I’m ashamed to admit it but it’s true – I’ve been sucked into the weekly hood cinema known as “Empire.”
If you’ve been under a rock, or more likely, watching Black-ish on ABC, Empire stars Terrence Howard as shady music mogul Lucious Lyon, who is pitting his bratty sons against each other to choose an heir to his throne.
Yeah, it’s just King Lear set to bad hip-hop.
Let’s be honest, “Empire” is technically horrible. The dialogue is cringe-worthy, the plot twists are totally unrealistic and the characters are some of the most unlikeable people I’ve ever laid my barely functioning eyes on.
Remember on G.I. Joe when Cobra created Serpentor using the DNA of history’s tyrants? I think Dr. Mindbender built Hakeem from the DNA of 15 raunchy 90s R&B singers. He just forgot to add the talent.
If you purchased this “song” on iTunes this week, close this window right now and go sit in the corner. We can’t be friends no mo.
But despite Empire’s inherent wackness, I just can’t stop watching. It’s a supreme guilty pleasure, a show that’s so over the top you’re afraid to turn away – you might miss the next train wreck.
I swear we’re all under the spell of Hypnotoad.
ALL GLORY TO THE HYPNOTOAD
Look, no one with the sense God gave geese would claim that Empire is quality TV. But some critics have gone a bit too far, saying that Empire is damaging the black community. The most compelling case has been made by Dr. Boyce Watkins, whose impassioned editorial outright called the show out on its coonery:
Basically, “Empire” wasn’t created to entertain black people (although I’m sure it has black viewers). It is instead selling an image of blackness to a predominantly white audience that has been long fed stereotypical messages about what blackness represents. These thug-gangster-hoodrat images are the ones that are deeply embedded in the minds of police officers who shoot black men and potential employers who refuse to give black people jobs. Just like animals in the zoo, the world loves to observe black people at our most ratchet, because ignorant negroes are simply fun to watch.
It’s hard to argue those points. There’s no question that Empire caters to the lowest common denominator, filling our bizarre needs to see drama and conflict. And laugh at Taraji P Henson’s weekly Lil Kim impersonation.
But to contribute the show to the downfall of black society is going a bit far.
First, Empire is clearly portrayed as a drama, unlike the ignorance of reality TV, which is presented as “real life.” Those viewers are constantly being told that they’re peering into the actual lives of those Housewives, Kardashians, Sorority Sisters and other deviants. They’re portrayed as authentic people, even though they’re as fake as the weave/lips/butt/eyelashes/eye color/noses/cheekbones/fingernails they flaunt.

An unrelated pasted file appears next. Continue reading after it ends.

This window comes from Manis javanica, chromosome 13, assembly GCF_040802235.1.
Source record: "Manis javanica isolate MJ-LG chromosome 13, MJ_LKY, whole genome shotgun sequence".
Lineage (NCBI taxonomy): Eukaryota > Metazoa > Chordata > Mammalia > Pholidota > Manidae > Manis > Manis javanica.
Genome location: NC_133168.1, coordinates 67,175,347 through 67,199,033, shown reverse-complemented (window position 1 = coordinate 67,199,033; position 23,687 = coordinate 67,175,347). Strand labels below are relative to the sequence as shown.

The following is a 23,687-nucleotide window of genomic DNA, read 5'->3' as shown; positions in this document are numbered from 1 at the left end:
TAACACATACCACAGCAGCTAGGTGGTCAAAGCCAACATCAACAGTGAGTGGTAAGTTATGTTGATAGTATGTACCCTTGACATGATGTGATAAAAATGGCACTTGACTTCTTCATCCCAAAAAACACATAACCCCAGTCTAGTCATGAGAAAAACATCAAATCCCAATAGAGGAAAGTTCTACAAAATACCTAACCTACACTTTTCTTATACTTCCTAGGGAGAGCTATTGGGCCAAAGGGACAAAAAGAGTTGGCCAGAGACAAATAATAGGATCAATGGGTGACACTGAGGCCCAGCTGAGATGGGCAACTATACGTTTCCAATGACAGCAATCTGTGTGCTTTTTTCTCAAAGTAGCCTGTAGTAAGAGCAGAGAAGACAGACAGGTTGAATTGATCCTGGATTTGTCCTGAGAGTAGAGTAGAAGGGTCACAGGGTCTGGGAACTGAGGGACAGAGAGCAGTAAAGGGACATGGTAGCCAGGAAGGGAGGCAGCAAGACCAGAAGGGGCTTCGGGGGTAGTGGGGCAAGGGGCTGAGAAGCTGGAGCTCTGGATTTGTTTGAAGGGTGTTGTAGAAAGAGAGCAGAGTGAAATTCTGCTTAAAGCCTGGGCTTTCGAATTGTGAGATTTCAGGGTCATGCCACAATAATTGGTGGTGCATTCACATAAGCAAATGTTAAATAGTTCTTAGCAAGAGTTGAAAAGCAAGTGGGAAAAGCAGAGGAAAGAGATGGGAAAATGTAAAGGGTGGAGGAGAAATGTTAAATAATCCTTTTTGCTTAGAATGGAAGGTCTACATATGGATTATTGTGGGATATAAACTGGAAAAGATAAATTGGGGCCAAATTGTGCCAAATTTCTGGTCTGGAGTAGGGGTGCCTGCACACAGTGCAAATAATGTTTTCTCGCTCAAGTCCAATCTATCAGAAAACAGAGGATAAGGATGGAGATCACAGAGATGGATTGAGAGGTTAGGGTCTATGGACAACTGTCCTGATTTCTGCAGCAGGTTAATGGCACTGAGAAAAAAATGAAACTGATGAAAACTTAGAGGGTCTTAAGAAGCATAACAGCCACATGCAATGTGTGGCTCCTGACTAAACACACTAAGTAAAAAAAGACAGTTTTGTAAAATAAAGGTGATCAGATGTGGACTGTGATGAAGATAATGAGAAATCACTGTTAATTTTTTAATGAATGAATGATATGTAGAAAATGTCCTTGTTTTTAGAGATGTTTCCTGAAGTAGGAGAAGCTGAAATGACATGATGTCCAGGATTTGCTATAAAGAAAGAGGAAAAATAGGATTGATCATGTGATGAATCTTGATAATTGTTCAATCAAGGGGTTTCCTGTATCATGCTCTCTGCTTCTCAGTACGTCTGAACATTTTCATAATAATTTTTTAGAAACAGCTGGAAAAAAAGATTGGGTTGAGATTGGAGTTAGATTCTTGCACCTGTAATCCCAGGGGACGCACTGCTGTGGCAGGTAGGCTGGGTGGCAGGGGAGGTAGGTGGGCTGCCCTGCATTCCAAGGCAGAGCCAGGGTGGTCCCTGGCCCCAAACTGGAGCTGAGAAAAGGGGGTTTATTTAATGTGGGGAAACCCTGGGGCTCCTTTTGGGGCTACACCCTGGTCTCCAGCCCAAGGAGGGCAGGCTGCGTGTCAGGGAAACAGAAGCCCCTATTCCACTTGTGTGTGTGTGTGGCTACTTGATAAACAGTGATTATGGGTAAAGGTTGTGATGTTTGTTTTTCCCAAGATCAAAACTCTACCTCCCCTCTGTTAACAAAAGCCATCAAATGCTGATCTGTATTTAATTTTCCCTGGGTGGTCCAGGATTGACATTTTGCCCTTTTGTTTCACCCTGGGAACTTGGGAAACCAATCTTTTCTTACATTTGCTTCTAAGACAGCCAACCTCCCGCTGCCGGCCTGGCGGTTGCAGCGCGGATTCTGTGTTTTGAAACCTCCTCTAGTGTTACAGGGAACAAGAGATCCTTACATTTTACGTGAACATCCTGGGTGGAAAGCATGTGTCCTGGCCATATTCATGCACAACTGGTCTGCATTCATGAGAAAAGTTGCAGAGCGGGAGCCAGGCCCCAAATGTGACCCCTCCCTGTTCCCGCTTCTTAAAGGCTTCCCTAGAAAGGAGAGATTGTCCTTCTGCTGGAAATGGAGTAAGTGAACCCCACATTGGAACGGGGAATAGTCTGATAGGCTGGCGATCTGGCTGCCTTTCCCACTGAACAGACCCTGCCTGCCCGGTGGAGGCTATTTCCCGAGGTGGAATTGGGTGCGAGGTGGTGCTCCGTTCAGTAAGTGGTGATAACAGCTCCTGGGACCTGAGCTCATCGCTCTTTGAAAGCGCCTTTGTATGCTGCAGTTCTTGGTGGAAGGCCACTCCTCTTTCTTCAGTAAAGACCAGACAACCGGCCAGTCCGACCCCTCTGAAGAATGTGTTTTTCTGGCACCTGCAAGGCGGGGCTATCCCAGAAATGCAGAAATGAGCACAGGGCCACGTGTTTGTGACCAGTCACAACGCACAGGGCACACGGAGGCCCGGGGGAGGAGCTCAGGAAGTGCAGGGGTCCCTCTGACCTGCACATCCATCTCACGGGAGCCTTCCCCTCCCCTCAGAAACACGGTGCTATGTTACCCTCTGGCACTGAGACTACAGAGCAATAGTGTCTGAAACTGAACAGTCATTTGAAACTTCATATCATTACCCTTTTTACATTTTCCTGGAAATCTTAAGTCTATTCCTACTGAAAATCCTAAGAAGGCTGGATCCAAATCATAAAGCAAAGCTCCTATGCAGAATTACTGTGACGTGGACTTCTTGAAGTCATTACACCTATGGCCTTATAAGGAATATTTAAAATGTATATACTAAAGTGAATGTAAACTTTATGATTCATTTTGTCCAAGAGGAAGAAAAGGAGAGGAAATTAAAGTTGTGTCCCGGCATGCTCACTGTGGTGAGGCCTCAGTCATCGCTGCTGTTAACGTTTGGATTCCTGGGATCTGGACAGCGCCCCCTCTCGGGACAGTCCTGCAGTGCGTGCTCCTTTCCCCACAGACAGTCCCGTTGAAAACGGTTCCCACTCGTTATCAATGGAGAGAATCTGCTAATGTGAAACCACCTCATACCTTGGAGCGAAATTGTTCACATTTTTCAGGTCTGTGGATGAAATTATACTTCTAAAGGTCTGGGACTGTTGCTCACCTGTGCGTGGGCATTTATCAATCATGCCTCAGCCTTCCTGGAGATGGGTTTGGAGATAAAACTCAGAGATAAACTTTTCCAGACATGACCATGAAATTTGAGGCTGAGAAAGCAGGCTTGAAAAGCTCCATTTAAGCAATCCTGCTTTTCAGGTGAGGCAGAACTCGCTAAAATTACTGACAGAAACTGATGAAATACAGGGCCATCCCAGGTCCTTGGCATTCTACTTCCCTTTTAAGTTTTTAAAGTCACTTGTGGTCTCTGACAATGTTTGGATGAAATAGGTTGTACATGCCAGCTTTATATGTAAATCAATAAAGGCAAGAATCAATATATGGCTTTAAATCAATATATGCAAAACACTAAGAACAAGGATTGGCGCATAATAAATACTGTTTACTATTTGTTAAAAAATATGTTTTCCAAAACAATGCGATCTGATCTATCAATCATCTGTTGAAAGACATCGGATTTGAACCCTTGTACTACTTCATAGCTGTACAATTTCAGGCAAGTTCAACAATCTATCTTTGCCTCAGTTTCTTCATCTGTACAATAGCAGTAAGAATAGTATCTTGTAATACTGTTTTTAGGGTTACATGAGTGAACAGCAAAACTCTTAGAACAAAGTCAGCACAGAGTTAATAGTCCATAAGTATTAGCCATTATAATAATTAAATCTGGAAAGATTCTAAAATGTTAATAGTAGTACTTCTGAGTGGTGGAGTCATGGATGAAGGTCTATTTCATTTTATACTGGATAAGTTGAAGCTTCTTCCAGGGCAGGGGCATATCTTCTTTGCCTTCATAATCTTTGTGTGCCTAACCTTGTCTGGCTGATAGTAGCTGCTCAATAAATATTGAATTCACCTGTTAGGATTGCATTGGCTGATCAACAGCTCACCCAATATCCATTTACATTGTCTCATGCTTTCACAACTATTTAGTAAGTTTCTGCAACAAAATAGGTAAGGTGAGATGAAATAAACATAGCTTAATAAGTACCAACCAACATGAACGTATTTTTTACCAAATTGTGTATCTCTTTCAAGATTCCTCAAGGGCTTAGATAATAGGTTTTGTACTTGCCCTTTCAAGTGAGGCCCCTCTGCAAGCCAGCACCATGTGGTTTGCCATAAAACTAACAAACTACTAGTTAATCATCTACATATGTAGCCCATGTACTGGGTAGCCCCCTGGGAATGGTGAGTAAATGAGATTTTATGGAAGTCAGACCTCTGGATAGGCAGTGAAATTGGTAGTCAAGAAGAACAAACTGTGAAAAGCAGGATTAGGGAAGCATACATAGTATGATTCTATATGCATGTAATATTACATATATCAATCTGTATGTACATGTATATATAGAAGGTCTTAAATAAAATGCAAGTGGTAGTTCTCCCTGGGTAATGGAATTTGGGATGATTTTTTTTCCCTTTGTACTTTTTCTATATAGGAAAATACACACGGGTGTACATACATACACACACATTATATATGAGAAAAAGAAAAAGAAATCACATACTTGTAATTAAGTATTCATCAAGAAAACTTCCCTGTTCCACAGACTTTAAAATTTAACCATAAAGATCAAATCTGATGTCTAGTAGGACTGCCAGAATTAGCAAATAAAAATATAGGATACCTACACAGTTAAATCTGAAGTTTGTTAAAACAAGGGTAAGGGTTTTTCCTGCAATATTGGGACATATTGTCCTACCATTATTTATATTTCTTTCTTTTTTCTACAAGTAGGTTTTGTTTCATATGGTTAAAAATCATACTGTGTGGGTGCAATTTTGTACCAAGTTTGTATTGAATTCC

If you really think Terrance Howard chats with President Obama on the phone on the regular, you probably also think “Drip Drop” is a good song. And in both cases, you’re living a lie.
Second, nearly all of Empire’s characters are unabashedly flawed and the series doesn’t try to justify them. Lucious is a money-grubbing, murderous homophobe. Yes, he’s rich and powerful but his lifestyle is never glorified. Hakeem is an entitled moron with mommy issues. Andre Lyon is a scheming, deceitful sex fiend. The only relatable characters are Henson’s Cookie and the downtrodden Jamal Lyon but neither of them are angels – both have no problem manipulating others to get money and power.
For every scene of Hakeem strutting around shirtless surrounded by women and cash, there’s another of him getting punked out by Cookie or Jamal or Lucious or Naomi Campbell or his knockoff Rihanna girlfriend.
Man, Hakeem sucks.
Anyway, we see that their lives behind the scenes aren’t as glamorous as it is in front of TV cameras. Everyone on the show is flawed and the show doesn’t hide that fact.
Saying the cast of Empire degrades all black people is like saying the cast of The Sopranos degrades all of Italian culture. If you’re dumb enough to think all black people are like the handful of people running around at Empire Records, you have bigger issues. Also, stop watching so much TV and read a book or something.
I’m not here to convince you that Empire is quality TV. It’s not. It’s simply a drama – Dynasty for the hip-hop generation. Enjoy it, or don’t. I can’t blame you either way. But making a fictional TV show the symbol for all that ails the black community is a bit unreasonable.
Empire is simply televised junk food. Chill out, Boo Boo Kitty.